Issue 14.6: Dec. 2011 / Jan. 2012

The Aquapodyssey

Story by Michael Shapiro

Photos by Monte Costa

 

If adulthood means the growing awareness of one’s own doom, my coming of age began with a wild onion. In spring, wild onions—just about the only edible thing growing in suburban New York—were the first plants to poke through the thawing soil. Being curious and totally ignorant of poison, I discovered that they tasted like the scallions my mother put in salad, so I dug up a bunch and brought them to her.

 

“Throw those away!” she chided, chopping the industrial-size carrots she’d bought at the A&P. “Are you crazy?”

 

Confused, I offered the anemic cluster of bulbs and wilting stalks in my dirty hand. “But … they’re scallions!”

 

“You don’t know where they’ve been! A dog might have peed on them,” she said. “Or a raccoon.”

 

Unable to prove that a dog or raccoon had not peed on them, I tossed them in the trash—this was in the mid-’70s, long before the words “compost heap” became fashionable, on Long Island anyway.

 

The takeaway? Nature couldn’t be trusted but the A&P could. Still—if food came out of the ground, then the A&P must be picking it from somewhere. Why couldn’t we just, you know, cut out the middleman and eat what was growing in the yard?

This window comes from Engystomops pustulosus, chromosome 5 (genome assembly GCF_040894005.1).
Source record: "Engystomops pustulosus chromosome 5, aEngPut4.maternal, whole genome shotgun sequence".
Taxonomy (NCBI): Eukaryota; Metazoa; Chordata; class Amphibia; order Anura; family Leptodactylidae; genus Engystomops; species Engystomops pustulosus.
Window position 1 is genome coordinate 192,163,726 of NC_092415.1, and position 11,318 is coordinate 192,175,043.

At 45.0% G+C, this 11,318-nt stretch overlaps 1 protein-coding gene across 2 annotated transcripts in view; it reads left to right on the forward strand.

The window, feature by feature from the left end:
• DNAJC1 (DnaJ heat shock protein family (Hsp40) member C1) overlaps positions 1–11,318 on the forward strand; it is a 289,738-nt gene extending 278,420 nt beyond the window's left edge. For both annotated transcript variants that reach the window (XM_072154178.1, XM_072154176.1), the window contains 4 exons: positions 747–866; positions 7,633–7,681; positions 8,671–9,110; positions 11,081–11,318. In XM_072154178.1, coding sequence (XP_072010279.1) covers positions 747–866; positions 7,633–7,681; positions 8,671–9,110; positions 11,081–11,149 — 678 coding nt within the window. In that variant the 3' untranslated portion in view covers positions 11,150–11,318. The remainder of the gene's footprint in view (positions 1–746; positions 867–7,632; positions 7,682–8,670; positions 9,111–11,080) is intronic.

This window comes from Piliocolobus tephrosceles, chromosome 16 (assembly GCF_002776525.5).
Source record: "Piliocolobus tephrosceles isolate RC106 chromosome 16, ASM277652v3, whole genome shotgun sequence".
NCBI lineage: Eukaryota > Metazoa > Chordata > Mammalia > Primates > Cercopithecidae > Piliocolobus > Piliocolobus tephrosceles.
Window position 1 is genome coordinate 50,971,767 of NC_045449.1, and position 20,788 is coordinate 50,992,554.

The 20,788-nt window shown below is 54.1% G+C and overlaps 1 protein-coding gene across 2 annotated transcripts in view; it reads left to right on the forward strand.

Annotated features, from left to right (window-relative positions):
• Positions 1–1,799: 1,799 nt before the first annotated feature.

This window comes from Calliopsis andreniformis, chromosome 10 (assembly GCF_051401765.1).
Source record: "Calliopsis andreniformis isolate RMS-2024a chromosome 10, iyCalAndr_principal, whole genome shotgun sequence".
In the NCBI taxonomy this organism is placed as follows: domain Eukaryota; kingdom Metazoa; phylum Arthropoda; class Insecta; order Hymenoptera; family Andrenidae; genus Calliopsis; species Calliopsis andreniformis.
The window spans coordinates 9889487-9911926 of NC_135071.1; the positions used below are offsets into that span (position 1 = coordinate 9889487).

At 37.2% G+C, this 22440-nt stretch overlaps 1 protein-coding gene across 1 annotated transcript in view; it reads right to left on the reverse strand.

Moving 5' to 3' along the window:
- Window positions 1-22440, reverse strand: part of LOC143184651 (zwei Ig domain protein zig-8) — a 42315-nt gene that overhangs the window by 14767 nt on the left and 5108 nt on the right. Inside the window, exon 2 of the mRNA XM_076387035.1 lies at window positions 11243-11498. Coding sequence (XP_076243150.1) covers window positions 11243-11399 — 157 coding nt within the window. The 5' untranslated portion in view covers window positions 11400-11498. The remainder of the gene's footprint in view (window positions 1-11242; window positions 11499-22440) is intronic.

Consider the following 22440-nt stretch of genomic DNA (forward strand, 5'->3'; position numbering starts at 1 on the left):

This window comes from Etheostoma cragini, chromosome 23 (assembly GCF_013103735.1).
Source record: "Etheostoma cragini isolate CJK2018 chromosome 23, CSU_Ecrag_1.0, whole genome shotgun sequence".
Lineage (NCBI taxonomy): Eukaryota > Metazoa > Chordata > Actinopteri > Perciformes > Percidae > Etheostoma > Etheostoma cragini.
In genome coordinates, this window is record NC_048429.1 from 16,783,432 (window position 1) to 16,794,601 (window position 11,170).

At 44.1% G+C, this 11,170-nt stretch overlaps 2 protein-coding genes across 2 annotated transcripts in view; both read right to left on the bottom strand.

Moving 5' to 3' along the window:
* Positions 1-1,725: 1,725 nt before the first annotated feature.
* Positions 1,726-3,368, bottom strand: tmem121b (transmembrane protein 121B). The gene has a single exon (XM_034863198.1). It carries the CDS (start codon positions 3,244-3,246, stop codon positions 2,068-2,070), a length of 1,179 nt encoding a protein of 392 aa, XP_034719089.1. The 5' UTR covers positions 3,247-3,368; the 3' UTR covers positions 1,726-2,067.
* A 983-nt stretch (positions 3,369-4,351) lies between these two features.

So to paraphrase my hero, Henry David Thoreau, I moved to Hawai‘i because I wished to live deliberately. To be somewhere, I figured, that if global civilization implodes, as it’s quite clearly preparing to do, I’d survive. While everyone was stripping bark off the trees and eating beetle grubs back home, I’d be lolling in a hammock, stuffed on pineapple and papaya. I didn’t know anything about farming, didn’t know anything about Hawai‘i. But I came to my Walden-in-the- Pacific to follow Thoreau’s example: to live simply and be self-reliant. With Hawai‘i’s abundant rainforests, rich soil and year-round growing season, how hard could that possibly be?

 


Hard, turns out. Hawai‘i’s rainforests aren’t so abundant after all—you’d probably starve if you got lost in one. The ancient Hawaiians brought their own food with them on their canoes, and they developed a resource management system that sustained, by some estimates, more than a million people. But that time is long gone, and today Hawai‘i is like everywhere else: dependent. Some 85 percent of the Islands’ food is shipped in; if the freighters were suddenly to stop coming, life would come down to tree bark and beetle grubs pretty quickly.